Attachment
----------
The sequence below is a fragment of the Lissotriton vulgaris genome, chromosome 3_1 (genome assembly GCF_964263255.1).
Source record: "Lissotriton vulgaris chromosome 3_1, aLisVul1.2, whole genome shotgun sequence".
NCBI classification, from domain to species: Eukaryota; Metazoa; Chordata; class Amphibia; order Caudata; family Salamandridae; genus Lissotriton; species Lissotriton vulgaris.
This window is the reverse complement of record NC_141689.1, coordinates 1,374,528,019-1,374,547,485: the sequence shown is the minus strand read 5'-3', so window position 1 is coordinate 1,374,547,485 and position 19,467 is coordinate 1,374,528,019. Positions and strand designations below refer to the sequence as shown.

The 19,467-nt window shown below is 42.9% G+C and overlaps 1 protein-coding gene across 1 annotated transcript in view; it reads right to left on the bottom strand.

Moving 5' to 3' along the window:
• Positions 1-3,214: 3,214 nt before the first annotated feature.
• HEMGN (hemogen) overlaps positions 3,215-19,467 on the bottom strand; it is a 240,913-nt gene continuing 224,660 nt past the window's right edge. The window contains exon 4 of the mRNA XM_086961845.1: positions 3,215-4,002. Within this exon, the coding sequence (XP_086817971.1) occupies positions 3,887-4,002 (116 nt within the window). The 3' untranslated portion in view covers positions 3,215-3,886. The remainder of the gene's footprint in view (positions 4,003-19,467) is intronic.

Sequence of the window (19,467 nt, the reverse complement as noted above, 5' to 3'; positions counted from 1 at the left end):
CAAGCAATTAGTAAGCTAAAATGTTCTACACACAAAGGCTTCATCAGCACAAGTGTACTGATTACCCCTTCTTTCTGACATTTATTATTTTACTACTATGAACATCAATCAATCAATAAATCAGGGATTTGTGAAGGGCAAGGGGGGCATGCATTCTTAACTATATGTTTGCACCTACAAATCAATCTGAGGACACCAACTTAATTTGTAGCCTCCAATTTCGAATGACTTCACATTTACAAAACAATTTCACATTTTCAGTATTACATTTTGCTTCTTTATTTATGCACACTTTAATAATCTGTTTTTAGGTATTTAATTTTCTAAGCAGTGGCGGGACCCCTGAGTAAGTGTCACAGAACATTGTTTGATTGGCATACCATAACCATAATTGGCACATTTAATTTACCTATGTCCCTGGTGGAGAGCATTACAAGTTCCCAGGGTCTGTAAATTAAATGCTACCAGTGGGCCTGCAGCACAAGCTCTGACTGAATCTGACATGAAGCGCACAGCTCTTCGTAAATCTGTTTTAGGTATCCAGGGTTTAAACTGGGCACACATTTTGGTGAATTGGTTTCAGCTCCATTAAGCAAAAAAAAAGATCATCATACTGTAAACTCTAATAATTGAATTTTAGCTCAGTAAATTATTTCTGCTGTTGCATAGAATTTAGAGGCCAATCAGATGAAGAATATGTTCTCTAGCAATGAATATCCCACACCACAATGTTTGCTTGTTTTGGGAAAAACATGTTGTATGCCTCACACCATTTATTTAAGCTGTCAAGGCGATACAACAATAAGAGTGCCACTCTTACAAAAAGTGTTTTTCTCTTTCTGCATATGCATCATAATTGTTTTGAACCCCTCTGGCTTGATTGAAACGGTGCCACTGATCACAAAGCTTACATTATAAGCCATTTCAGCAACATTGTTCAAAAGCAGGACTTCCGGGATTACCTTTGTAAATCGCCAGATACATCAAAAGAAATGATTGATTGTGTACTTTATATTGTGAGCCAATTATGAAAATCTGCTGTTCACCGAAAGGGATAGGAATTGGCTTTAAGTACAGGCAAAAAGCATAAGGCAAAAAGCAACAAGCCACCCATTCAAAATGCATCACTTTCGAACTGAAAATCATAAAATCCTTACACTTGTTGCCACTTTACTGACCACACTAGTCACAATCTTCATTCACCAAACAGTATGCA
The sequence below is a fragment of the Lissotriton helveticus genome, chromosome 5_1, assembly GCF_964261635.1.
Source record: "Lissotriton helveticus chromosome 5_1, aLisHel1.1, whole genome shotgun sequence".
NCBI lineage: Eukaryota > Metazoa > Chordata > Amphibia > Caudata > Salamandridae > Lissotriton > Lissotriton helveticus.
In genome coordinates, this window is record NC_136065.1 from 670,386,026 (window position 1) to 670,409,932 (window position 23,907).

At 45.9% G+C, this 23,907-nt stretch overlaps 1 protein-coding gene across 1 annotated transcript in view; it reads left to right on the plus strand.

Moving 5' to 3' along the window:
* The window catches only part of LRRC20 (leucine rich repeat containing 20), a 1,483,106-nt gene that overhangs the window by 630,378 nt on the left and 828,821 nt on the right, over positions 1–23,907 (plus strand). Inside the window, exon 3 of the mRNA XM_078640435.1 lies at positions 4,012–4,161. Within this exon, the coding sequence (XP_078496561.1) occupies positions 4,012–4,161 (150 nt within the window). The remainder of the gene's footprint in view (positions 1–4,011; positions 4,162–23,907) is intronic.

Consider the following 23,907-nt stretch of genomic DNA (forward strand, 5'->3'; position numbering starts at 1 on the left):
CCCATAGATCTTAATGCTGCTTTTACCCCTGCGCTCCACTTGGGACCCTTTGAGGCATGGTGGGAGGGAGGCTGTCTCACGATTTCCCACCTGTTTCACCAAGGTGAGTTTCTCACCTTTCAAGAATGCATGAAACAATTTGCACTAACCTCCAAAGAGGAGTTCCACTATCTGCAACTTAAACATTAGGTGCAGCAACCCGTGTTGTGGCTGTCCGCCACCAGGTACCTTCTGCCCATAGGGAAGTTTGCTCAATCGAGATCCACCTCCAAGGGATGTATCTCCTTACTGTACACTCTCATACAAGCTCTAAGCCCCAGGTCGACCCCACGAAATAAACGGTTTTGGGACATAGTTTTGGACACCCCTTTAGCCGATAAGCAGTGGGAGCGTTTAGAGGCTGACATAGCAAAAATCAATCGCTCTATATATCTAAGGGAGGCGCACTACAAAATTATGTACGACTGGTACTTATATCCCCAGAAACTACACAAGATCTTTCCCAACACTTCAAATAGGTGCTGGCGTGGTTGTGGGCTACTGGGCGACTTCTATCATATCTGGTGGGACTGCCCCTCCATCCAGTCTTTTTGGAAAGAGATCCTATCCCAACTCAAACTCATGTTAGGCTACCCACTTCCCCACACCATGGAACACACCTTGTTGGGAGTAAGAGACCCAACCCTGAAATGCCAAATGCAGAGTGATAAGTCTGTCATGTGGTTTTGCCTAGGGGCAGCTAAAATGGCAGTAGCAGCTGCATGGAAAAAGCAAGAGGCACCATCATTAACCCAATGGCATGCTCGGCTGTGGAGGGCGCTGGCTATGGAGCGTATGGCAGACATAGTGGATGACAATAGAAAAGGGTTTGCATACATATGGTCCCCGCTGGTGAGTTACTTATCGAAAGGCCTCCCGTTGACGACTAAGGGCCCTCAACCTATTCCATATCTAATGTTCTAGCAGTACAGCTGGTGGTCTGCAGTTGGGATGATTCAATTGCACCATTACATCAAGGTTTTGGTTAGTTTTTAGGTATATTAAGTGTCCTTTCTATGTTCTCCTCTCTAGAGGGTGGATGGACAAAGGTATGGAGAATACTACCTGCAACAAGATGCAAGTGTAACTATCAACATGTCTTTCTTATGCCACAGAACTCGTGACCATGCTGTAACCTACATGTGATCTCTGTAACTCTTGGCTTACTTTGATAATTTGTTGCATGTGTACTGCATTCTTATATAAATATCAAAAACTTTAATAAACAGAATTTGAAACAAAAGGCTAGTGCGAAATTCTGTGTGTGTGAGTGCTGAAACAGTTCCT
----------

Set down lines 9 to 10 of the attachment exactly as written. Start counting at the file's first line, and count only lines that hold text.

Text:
Sequence of the window (19,467 nt, the reverse complement as noted above, 5' to 3'; positions counted from 1 at the left end):
CAAGCAATTAGTAAGCTAAAATGTTCTACACACAAAGGCTTCATCAGCACAAGTGTACTGATTACCCCTTCTTTCTGACATTTATTATTTTACTACTATGAACATCAATCAATCAATAAATCAGGGATTTGTGAAGGGCAAGGGGGGCATGCATTCTTAACTATATGTTTGCACCTACAAATCAATCTGAGGACACCAACTTAATTTGTAGCCTCCAATTTCGAATGACTTCACATTTACAAAACAATTTCACATTTTCAGTATTACATTTTGCTTCTTTATTTATGCACACTTTAATAATCTGTTTTTAGGTATTTAATTTTCTAAGCAGTGGCGGGACCCCTGAGTAAGTGTCACAGAACATTGTTTGATTGGCATACCATAACCATAATTGGCACATTTAATTTACCTATGTCCCTGGTGGAGAGCATTACAAGTTCCCAGGGTCTGTAAATTAAATGCTACCAGTGGGCCTGCAGCACAAGCTCTGACTGAATCTGACATGAAGCGCACAGCTCTTCGTAAATCTGTTTTAGGTATCCAGGGTTTAAACTGGGCACACATTTTGGTGAATTGGTTTCAGCTCCATTAAGCAAAAAAAAAGATCATCATACTGTAAACTCTAATAATTGAATTTTAGCTCAGTAAATTATTTCTGCTGTTGCATAGAATTTAGAGGCCAATCAGATGAAGAATATGTTCTCTAGCAATGAATATCCCACACCACAATGTTTGCTTGTTTTGGGAAAAACATGTTGTATGCCTCACACCATTTATTTAAGCTGTCAAGGCGATACAACAATAAGAGTGCCACTCTTACAAAAAGTGTTTTTCTCTTTCTGCATATGCATCATAATTGTTTTGAACCCCTCTGGCTTGATTGAAACGGTGCCACTGATCACAAAGCTTACATTATAAGCCATTTCAGCAACATTGTTCAAAAGCAGGACTTCCGGGATTACCTTTGTAAATCGCCAGATACATCAAAAGAAATGATTGATTGTGTACTTTATATTGTGAGCCAATTATGAAAATCTGCTGTTCACCGAAAGGGATAGGAATTGGCTTTAAGTACAGGCAAAAAGCATAAGGCAAAAAGCAACAAGCCACCCATTCAAAATGCATCACTTTCGAACTGAAAATCATAAAATCCTTACACTTGTTGCCACTTTACTGACCACACTAGTCACAATCTTCATTCACCAAACAGTATGCA